I was unwell a few weeks ago and had a couple of days away from work. Nothing major, but enough to make me not want to crawl out from under my pink flannelette sheets or – you know – wake up at all really.
On my first day at home, after sleeping for about 12 hours straight I tried to find things to do, which did not involve closing my eyes and snoring like an old man. I watched some shows I’d TiVoed, I wrote some posts for my other blog, I played on Facebook and Twitter, and finally I ran a hot bath and pulled out my library books.
I usually stick to authors I know and stalk the library shelves (or bookstores) awaiting the next new release, but in an act of desperation I’d borrowed an unknown. I’d seen the book on the library shelves and the blurb on the dust jacket was tempting, although I wasn’t sure it was what I wanted for my mid week reading.
Nevertheless, desperate for reading fodder I picked it up and kept reading. And reading. And reading.
The plot of the novel itself is quite original, but it was the novel’s voice that drew me in. From the get-go.
Today I’m five. I was four last night going to sleep in Wardrobe, but when I wake up in Bed in the dark I’m changed to five, abracadabra. Before that I was three, then two, then one, then zero. “Was I minus numbers?”
“Hmm?” Ma does a big stretch.
“Up in Heaven. Was I minus one, minus two, minus three-?”
“Nah, the numbers didn’t start till you zoomed down.”
“Through Skylight. You were all sad till I happened in your tummy.”
“You said it.” Ma leans out of Bed to switch on Lamp and he makes everything light up whoosh.
Room by Emma Donoghue introduces us to five year old Jack, and his mother who live in ‘Room’. It becomes obvious pretty quickly that Jack and his mother are being held captive in Room and we learn that his mother was abducted as a 19 year old college student seven years before.
The eleven square foot Room is Jack’s world. He has a television set, but believes Ma who says none of what he sees on there is real. And he knows that God’s face, which shines through the skylight, is Outer Space. In his world there is no outside, only inside: Room.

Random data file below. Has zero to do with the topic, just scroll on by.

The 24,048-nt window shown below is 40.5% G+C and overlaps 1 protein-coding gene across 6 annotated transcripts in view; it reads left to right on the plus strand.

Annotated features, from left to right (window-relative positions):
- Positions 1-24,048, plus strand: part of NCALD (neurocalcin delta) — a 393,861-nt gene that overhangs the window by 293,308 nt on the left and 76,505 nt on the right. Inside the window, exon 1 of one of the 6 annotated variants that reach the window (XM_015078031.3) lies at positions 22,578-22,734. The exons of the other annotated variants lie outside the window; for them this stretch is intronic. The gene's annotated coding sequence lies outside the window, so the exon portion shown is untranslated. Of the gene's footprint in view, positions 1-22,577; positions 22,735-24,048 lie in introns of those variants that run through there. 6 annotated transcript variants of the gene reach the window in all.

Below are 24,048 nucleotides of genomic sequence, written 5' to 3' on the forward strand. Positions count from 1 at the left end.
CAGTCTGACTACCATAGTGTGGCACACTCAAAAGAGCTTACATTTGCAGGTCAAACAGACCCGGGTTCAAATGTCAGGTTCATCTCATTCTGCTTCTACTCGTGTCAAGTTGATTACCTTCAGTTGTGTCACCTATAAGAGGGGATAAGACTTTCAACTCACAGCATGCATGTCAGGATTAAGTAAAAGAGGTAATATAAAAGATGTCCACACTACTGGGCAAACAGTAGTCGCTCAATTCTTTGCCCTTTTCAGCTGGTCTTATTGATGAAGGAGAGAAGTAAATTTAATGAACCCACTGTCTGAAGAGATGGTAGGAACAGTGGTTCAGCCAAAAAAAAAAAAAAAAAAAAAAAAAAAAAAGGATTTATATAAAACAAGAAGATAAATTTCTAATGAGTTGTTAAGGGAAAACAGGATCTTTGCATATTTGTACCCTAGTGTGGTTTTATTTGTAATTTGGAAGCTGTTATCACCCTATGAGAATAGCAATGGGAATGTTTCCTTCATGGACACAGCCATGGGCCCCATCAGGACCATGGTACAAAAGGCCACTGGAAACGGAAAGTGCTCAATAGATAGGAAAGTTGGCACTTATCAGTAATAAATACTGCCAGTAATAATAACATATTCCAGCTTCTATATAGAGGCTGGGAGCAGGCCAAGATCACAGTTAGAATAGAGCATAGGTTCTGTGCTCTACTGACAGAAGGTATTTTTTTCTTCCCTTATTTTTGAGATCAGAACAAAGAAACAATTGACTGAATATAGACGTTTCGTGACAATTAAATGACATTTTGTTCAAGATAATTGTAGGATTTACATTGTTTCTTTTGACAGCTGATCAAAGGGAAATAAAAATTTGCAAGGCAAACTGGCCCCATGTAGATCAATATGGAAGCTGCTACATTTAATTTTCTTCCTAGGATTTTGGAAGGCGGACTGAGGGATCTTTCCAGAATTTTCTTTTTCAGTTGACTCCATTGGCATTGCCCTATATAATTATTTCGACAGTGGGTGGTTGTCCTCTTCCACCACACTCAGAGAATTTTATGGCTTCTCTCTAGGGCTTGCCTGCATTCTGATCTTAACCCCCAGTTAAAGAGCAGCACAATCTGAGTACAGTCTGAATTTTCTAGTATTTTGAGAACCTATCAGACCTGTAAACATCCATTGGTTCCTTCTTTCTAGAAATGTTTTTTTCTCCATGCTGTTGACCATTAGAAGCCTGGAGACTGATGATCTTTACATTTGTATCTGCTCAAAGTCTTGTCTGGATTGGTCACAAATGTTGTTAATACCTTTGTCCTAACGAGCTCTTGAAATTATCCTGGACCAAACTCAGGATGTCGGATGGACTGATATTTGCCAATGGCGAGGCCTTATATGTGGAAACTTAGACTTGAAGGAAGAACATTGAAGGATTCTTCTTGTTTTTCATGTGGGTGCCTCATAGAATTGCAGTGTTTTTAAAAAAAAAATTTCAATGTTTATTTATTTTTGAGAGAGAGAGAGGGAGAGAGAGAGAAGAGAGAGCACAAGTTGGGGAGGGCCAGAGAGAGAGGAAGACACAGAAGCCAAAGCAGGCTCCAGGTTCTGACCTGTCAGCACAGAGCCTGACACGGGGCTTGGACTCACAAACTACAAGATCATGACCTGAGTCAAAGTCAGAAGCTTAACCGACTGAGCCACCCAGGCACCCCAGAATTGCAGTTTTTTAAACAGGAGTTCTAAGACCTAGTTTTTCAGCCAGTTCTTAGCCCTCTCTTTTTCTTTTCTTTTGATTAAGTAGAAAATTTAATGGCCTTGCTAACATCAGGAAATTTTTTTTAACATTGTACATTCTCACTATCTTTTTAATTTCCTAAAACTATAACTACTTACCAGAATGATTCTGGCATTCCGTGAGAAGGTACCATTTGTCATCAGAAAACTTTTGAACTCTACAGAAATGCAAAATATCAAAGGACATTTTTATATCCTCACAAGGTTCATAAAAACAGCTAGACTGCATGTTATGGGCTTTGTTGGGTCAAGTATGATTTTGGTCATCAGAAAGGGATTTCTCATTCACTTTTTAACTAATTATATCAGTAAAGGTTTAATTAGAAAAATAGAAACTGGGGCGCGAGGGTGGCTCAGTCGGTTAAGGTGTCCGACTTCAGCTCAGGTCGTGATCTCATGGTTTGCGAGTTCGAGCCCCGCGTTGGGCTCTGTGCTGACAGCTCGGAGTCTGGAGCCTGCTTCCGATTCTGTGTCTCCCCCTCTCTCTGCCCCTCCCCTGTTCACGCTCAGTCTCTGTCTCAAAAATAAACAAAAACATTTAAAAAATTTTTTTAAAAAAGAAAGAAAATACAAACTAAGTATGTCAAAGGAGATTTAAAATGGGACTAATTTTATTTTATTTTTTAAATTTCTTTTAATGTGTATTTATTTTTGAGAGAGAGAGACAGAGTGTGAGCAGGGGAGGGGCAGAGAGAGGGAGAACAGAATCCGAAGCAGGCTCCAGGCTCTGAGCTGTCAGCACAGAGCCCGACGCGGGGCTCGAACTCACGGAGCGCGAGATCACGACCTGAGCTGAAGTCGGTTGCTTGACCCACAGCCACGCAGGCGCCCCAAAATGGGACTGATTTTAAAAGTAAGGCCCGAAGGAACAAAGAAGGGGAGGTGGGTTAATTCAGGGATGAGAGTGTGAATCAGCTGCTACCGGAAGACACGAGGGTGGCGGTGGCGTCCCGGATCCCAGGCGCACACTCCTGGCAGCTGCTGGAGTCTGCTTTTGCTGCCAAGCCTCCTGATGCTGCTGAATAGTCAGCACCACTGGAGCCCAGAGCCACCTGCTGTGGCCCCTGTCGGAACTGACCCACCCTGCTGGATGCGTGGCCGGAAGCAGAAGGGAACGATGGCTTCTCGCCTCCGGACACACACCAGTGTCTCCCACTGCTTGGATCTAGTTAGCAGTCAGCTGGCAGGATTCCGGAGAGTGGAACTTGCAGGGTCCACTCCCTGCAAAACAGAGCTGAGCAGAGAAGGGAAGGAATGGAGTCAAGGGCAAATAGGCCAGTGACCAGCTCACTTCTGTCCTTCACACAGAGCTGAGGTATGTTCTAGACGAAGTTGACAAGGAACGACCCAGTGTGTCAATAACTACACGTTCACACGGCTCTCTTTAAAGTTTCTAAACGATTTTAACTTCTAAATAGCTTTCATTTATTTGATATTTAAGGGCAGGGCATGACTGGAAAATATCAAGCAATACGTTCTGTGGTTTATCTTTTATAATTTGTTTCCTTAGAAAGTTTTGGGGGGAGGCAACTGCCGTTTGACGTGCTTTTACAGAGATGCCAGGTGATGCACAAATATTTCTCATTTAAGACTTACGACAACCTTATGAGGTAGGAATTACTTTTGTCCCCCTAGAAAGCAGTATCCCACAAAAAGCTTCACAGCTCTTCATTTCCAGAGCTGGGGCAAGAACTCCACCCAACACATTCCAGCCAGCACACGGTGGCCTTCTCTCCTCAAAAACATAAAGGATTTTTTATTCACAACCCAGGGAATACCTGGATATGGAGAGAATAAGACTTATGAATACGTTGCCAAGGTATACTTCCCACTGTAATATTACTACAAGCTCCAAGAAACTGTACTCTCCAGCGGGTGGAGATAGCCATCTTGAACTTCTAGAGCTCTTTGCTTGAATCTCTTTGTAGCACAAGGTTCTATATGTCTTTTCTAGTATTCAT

Jack and Ma’s captor visits most nights, and Jack spends the night in Wardrobe until he’s left his mother’s bed.
It is only when the captor’s behavior becomes increasingly unpredictable that Ma decides that Jack should know the truth and she finally tells him of the world beyond their four walls. And they start to hatch a plan for their escape.
I don’t have children and it’s a long time since my niece was five years old, but it is Donoghue’s delivery of Jack’s thoughts and dialogue which makes this book so poignant and so entertaining. Delivering the narrative from a five-year old’s perspective lends an amazing level of innocence to this tale of discovery.
Ma has been Jack’s world for five years and he hers. He is whippet smart and with only the company of an adult, he is wise beyond his years… in things that matter.
Jack’s world is so real. Everything in Room, for Jack, has a gender and personality and is a living and breathing thing. Donoghue’s writing gives this a level of believability through the absence of verbs and her use of nouns as verbs.
I’m not alone in my love for Jack and Irish-born Donoghue’s writing, with the book shortlisted for the 2010 Man Booker Prize.
In fact, I enjoyed Room so much that it is the only book I can ever remember reading that I wanted read it again straight away. Even now I am pining for Jack’s turn of phrase. And it’s stayed with me for days; weeks even. Just as all beautiful and thought-provoking voices should.